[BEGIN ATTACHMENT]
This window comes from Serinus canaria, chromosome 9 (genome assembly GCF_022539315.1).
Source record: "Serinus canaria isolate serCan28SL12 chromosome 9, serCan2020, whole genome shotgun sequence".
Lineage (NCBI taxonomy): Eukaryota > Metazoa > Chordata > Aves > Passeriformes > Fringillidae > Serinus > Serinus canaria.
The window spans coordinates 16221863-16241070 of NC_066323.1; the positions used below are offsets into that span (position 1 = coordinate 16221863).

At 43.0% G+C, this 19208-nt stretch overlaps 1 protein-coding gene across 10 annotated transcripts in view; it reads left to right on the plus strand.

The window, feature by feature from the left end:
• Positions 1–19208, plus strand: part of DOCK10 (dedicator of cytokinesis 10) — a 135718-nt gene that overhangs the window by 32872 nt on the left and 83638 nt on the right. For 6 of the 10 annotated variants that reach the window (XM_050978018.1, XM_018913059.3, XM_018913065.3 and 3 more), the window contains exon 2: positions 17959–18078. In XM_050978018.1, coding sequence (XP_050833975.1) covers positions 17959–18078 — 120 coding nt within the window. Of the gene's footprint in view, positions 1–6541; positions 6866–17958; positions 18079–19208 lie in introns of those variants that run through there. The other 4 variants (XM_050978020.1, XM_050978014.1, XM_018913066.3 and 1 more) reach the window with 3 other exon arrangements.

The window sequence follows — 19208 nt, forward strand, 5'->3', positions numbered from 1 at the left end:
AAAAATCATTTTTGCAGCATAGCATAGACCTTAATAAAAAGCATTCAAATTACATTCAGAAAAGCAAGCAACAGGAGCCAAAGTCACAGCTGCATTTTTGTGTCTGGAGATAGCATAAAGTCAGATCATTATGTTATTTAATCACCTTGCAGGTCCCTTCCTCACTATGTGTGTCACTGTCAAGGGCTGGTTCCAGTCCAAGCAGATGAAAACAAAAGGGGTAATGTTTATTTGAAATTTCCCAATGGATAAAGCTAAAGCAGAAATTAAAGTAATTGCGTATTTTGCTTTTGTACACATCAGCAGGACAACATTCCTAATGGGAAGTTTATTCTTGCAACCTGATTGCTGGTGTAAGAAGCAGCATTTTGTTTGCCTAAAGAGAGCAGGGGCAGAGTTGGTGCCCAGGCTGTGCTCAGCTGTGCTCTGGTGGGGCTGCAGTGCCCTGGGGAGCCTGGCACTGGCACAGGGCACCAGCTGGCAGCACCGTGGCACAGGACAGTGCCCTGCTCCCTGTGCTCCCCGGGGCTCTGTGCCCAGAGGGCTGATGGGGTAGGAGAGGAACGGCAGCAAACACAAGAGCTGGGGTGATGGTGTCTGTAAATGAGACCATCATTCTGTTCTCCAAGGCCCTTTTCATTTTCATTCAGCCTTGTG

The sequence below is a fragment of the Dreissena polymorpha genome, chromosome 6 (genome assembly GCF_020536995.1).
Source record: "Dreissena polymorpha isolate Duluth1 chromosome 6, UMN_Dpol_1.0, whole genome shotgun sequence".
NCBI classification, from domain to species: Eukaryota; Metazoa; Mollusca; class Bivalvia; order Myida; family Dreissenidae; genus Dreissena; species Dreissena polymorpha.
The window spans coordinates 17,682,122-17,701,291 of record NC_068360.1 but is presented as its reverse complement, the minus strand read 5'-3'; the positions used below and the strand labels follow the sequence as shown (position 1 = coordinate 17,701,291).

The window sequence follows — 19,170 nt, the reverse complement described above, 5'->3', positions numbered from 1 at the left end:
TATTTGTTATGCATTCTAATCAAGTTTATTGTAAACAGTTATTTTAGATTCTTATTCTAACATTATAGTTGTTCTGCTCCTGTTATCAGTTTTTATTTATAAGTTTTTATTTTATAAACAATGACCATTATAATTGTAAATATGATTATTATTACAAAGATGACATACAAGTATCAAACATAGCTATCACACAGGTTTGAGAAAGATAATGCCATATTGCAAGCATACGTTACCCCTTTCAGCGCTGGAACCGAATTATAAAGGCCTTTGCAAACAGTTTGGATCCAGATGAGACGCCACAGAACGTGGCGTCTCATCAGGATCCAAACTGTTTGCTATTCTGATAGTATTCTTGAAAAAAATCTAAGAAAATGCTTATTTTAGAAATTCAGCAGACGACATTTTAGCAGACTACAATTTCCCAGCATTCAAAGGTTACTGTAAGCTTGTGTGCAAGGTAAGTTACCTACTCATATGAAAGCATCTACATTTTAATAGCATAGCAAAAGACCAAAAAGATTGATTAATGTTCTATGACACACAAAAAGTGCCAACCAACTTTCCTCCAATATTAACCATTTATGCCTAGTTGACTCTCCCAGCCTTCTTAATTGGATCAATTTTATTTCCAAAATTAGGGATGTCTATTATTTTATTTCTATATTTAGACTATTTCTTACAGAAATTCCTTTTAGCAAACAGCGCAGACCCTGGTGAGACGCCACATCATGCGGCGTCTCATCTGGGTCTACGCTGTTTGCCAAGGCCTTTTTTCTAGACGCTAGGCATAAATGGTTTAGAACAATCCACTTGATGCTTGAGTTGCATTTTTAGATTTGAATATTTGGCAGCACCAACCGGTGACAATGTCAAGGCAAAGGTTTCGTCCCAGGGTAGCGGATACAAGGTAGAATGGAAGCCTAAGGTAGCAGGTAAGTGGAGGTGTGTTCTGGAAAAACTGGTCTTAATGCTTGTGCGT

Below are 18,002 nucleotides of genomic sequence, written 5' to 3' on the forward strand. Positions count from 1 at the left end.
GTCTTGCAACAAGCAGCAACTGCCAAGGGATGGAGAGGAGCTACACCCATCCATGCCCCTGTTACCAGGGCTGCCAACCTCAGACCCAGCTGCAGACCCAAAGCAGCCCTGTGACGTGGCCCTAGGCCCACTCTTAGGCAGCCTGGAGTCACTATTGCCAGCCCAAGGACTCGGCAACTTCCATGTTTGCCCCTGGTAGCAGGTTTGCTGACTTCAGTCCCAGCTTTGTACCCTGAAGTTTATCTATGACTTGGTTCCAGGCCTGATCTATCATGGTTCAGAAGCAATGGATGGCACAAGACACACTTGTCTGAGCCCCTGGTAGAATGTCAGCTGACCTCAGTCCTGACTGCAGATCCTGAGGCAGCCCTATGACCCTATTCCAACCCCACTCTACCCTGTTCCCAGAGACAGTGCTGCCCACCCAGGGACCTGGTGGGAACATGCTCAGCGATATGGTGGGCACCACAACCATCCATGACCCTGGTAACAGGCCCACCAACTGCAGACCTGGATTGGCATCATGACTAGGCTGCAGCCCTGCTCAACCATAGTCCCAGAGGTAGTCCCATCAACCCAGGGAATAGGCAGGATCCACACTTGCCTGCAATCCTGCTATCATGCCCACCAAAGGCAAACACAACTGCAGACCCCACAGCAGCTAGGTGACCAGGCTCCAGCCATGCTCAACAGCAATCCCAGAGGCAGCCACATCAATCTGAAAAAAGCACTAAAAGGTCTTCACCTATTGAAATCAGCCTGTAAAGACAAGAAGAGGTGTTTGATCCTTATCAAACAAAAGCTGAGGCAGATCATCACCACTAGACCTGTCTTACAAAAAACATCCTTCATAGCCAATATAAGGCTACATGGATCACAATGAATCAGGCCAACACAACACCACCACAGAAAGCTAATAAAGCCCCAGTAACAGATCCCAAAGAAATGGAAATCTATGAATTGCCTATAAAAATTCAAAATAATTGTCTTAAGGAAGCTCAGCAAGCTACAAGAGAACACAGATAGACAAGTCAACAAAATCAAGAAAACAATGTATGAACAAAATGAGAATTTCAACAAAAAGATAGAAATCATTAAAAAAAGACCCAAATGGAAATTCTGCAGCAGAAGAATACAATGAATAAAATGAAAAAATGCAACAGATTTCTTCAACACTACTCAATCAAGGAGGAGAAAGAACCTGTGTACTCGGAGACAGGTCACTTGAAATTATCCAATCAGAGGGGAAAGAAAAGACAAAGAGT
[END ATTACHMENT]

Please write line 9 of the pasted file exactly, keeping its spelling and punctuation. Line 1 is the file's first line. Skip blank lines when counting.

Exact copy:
AAAAATCATTTTTGCAGCATAGCATAGACCTTAATAAAAAGCATTCAAATTACATTCAGAAAAGCAAGCAACAGGAGCCAAAGTCACAGCTGCATTTTTGTGTCTGGAGATAGCATAAAGTCAGATCATTATGTTATTTAATCACCTTGCAGGTCCCTTCCTCACTATGTGTGTCACTGTCAAGGGCTGGTTCCAGTCCAAGCAGATGAAAACAAAAGGGGTAATGTTTATTTGAAATTTCCCAATGGATAAAGCTAAAGCAGAAATTAAAGTAATTGCGTATTTTGCTTTTGTACACATCAGCAGGACAACATTCCTAATGGGAAGTTTATTCTTGCAACCTGATTGCTGGTGTAAGAAGCAGCATTTTGTTTGCCTAAAGAGAGCAGGGGCAGAGTTGGTGCCCAGGCTGTGCTCAGCTGTGCTCTGGTGGGGCTGCAGTGCCCTGGGGAGCCTGGCACTGGCACAGGGCACCAGCTGGCAGCACCGTGGCACAGGACAGTGCCCTGCTCCCTGTGCTCCCCGGGGCTCTGTGCCCAGAGGGCTGATGGGGTAGGAGAGGAACGGCAGCAAACACAAGAGCTGGGGTGATGGTGTCTGTAAATGAGACCATCATTCTGTTCTCCAAGGCCCTTTTCATTTTCATTCAGCCTTGTG